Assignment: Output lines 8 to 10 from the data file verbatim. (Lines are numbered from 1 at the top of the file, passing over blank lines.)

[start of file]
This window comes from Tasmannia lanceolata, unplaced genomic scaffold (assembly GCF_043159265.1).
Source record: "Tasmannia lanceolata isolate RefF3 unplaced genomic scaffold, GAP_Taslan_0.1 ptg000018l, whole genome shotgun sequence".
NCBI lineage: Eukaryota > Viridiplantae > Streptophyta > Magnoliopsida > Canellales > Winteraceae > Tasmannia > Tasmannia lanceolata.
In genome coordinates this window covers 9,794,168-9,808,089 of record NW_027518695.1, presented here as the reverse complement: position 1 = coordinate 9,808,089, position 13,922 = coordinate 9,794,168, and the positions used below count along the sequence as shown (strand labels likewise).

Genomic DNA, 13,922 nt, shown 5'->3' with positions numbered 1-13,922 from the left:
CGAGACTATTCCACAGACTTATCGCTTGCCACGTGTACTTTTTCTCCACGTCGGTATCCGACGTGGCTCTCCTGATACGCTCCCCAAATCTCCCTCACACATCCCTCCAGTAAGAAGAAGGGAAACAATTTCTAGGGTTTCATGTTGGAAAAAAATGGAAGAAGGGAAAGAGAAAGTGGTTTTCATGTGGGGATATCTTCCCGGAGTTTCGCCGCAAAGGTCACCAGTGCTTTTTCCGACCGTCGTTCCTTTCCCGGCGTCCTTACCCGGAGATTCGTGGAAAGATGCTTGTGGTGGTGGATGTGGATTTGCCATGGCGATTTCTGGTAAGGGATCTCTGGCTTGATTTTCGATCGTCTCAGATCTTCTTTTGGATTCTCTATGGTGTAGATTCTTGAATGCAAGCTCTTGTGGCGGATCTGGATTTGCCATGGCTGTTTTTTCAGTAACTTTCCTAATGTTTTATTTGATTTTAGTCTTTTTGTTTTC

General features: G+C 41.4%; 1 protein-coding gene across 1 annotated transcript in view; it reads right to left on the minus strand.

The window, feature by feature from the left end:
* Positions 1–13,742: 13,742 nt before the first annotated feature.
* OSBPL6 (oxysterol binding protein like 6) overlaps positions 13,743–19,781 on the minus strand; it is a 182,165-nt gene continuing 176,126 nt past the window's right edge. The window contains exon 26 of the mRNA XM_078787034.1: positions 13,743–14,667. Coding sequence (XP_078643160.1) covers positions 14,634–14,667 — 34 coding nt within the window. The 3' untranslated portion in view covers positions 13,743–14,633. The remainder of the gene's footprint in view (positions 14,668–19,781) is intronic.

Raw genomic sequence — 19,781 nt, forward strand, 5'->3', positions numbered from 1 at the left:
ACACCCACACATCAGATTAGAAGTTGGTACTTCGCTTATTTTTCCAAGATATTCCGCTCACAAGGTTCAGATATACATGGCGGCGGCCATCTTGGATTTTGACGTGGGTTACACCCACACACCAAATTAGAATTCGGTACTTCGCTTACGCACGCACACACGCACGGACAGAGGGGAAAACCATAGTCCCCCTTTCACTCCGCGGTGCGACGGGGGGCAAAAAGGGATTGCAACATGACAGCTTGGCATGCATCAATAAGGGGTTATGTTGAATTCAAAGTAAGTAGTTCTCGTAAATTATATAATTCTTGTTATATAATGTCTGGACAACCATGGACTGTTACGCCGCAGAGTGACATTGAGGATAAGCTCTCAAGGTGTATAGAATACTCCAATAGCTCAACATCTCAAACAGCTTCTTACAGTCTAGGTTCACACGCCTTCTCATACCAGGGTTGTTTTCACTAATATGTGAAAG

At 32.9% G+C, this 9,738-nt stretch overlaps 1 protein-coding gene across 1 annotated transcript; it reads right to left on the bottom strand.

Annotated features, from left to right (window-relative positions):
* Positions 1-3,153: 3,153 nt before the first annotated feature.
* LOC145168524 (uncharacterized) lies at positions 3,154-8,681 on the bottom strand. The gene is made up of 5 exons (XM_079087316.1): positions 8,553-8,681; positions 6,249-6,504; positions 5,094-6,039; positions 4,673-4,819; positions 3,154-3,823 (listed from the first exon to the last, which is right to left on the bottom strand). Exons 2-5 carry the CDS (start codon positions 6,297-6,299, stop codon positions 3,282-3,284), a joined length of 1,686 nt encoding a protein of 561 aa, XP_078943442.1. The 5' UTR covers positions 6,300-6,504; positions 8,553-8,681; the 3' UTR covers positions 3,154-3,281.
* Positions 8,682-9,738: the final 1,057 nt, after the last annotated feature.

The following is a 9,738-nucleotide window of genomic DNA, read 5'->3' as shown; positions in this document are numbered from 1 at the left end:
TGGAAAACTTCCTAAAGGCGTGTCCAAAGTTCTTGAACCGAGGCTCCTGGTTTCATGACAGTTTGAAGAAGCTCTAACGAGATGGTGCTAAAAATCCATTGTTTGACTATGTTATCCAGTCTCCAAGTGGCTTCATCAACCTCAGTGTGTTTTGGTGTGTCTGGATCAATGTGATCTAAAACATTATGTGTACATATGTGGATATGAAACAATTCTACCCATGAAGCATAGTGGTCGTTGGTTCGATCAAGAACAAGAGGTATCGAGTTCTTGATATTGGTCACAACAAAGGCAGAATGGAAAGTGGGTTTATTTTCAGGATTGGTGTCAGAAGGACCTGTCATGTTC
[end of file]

The window, feature by feature from the left end:
* Positions 1–13,742: 13,742 nt before the first annotated feature.
* OSBPL6 (oxysterol binding protein like 6) overlaps positions 13,743–19,781 on the minus strand; it is a 182,165-nt gene continuing 176,126 nt past the window's right edge. The window contains exon 26 of the mRNA XM_078787034.1: positions 13,743–14,667. Coding sequence (XP_078643160.1) covers positions 14,634–14,667 — 34 coding nt within the window. The 3' untranslated portion in view covers positions 13,743–14,633. The remainder of the gene's footprint in view (positions 14,668–19,781) is intronic.